Rapper T.I.–An Unexpected Portrait of a Great Dad
Okay, I’m willing to acknowledge that up until this point, reality TV hasn’t exactly shown mankind and womankind at our best. In most cases, it’s quite the opposite: most shows seem to specialize in the train wreck version of interpersonal relationships. But recently I stumbled upon an exception to the rule: T.I. and Tiny: The Family Hustle. This new show focuses on the Atlanta rapper’s efforts to get his life back on track after being released from prison. It’s probably safe to say that when a show’s premiere episode centers around the logistics of a guy being picked up from prison after a year-long bid, we shouldn’t hold out much hope that we are about to be presented with an hour of uplifting, enlightening, hopeful television. But that’s exactly what happened.
I’m not ashamed to say it: I love this guy.
I’ve always been a fan of T.I.’s music. Though my rap fandom has decidedly dwindled over the years, I always felt that T.I. (nee Clifford Harris, Jr.) had been gifted with the magic juice that enabled him to crank out joyous, anthemic monster hits, seemingly at will. But when you moved beyond his music, to my outsider eyes it looked as if everything else in T.I.’s life was a mess. He was a former drug dealer with a whole bunch of kids and baby mamas and he had been in and out of prison so often for guns and drugs and assault and other stuff that I figured they probably had his monogrammed prison jumpsuit hanging in a locker somewhere, awaiting his next stint. In other words, the man seemed to be an almost comical stereotype of the successful rapper desperate to hold on to his gangster lifestyle and his street cred.
Then I watched his show. I was stunned by what I saw. Mr. Harris comes across as sensible, smart, centered, unselfish. And, most inspiring of all, a wonderful dad. The guy seems to be totally plugged into the demands and requirements of fatherhood, concerned about the messages his children are absorbing, about the decisions they make, about the environment that surrounds them. He appears to be thinking about them all the time and, as an in-demand performer, often weighing the impact of his career decisions on his kids.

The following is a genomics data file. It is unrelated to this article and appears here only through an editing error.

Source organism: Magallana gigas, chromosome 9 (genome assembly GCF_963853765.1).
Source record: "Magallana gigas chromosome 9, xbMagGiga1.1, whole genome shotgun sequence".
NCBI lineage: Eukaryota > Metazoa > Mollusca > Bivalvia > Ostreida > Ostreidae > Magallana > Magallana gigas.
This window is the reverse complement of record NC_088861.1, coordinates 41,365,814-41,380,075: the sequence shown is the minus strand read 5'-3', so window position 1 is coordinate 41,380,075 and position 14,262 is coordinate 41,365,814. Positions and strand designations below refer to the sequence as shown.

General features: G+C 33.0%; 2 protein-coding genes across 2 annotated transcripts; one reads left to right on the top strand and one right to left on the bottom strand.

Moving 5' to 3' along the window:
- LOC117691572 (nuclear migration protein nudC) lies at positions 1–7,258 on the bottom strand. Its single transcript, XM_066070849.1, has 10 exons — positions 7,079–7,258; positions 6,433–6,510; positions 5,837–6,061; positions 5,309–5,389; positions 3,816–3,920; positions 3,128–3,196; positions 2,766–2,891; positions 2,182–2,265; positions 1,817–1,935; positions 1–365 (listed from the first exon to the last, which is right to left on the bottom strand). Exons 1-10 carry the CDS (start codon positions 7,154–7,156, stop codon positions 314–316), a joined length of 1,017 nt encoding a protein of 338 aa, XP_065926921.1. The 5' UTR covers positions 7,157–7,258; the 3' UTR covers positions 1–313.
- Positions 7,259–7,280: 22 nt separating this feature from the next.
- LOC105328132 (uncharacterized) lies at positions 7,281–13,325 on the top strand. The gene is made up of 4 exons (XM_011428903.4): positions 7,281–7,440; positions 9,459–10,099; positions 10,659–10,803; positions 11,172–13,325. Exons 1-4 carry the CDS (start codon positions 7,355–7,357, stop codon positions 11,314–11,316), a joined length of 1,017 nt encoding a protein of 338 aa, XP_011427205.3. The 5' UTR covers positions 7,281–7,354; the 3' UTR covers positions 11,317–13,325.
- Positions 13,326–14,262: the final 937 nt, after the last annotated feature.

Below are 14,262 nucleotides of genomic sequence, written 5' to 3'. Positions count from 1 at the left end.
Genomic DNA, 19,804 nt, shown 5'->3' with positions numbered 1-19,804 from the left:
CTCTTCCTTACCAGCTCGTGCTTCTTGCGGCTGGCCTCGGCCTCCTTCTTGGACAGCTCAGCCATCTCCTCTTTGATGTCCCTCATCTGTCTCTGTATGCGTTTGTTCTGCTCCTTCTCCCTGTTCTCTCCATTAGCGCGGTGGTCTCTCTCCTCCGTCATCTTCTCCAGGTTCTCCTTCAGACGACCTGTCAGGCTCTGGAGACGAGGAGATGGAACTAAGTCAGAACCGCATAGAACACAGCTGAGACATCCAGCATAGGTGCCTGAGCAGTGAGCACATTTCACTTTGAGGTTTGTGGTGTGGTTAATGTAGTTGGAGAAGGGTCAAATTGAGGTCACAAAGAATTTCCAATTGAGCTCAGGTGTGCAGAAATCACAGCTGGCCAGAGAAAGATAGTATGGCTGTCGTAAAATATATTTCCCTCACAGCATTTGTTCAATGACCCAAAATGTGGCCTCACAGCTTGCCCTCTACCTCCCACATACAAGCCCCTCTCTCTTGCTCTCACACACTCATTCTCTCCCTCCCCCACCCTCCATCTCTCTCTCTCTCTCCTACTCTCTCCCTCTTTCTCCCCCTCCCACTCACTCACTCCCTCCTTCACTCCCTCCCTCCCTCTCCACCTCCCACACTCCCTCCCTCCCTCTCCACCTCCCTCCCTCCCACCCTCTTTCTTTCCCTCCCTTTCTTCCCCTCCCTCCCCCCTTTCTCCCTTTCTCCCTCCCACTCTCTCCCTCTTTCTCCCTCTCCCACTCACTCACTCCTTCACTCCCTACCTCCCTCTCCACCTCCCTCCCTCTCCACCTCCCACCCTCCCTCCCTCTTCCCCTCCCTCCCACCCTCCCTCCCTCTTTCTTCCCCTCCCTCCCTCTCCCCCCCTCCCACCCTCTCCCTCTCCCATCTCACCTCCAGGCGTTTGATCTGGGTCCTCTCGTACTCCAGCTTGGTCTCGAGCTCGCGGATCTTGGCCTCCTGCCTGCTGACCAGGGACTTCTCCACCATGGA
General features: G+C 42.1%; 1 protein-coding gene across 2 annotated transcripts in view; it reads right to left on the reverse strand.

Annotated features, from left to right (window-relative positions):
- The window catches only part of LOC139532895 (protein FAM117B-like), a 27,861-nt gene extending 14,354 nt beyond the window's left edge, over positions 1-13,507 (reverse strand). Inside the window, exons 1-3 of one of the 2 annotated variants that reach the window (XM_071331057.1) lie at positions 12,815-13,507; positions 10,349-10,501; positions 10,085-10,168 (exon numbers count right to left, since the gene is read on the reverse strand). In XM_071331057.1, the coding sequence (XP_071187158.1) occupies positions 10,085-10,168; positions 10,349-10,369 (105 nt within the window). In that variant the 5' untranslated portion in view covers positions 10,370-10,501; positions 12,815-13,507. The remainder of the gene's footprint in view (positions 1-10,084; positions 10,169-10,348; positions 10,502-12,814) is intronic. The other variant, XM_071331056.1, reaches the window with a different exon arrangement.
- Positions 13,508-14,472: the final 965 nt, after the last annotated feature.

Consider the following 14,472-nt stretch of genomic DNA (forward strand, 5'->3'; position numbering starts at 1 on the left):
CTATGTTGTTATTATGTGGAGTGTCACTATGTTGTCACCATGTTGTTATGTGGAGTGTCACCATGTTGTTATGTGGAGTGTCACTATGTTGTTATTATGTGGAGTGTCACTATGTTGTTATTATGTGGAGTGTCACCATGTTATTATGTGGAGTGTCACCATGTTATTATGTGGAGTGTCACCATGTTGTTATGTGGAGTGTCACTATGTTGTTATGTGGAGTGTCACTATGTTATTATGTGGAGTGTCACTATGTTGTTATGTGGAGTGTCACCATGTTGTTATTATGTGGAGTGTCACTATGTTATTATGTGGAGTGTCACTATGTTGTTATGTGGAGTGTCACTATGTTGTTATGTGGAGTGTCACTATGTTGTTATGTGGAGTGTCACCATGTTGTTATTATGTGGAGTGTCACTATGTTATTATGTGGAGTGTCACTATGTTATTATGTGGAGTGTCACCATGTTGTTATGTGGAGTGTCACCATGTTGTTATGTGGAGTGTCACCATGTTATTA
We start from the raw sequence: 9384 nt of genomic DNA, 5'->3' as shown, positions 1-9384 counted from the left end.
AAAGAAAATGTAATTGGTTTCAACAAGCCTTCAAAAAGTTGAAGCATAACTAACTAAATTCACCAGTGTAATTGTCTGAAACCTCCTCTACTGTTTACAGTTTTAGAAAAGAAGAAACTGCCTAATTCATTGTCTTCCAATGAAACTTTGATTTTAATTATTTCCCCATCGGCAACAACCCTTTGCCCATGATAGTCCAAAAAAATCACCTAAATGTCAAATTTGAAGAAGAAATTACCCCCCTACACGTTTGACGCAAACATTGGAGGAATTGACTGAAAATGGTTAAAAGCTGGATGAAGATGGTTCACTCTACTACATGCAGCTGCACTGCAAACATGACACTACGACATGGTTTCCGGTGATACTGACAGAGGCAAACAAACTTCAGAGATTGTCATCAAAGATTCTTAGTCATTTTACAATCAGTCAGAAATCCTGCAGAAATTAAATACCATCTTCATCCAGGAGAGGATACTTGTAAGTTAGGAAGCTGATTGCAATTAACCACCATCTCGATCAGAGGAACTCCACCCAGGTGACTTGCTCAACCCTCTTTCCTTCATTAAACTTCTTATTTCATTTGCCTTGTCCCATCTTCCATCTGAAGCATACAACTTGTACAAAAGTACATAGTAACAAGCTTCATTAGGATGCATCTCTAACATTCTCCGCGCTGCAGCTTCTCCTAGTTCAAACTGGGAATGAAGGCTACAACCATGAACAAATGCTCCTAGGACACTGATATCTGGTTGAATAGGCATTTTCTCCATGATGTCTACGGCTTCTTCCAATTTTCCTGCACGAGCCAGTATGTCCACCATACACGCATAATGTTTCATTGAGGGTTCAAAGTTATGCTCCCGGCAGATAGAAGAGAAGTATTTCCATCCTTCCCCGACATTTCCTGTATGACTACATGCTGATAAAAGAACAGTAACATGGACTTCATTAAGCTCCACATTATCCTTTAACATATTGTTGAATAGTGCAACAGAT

As we’ve observed so many rappers over the years flex and scowl their way to chart-topping success, I’ve always wondered: How does that play in middle age, when you got kids running around your house, looking to daddy for guidance and to be a role model? For the most part, it doesn’t play at all. Most of them move to Hollywood and become actors, firmly ensconced in the mainstream. Not many of them hold on to the music, the rap career, into middle age. What we are seeing in T.I. is one man’s existential tussle with that question at age 30.
At one point during a recent episode, when T.I. was asked by Taylor Swift to perform with her at Atlanta’s Phillips Arena, he was torn. Speaking to the camera, he presented us with his dilemma: when a Taylor Swift calls, do you pay more attention to your street cred or to Hollywood? It’s a good question, one I suppose probably is directly related to T.I. doing dumb stuff like traveling with a cache of weapons, which led to yet more prison time.
On his show, I am heartened by his relationship with his children. At one point when he was supposed to be performing at the BET Awards, he had a rehearsal at the same time as his son’s football game. On his way to the arena for the rehearsal, he called his son and told him he couldn’t make the game. But when he heard the boy’s disappointment oozing through the phone, he told the driver to turn around and go to the game. The huge smile on his son’s face when T.I. appeared at the football field warmed my heart. I think we would all benefit from seeing more of these kinds of snippets of black fatherhood in action.
Of course a big part of being a good dad is staying out of jail. I hope that Mr. Harris can manage to steer clear of law enforcement for a long, long time, because he has many great things to offer his kids–and the world.
By Nick Chiles. Nick Chiles is a Pulitzer Prize-winning journalist and New York Times bestselling author.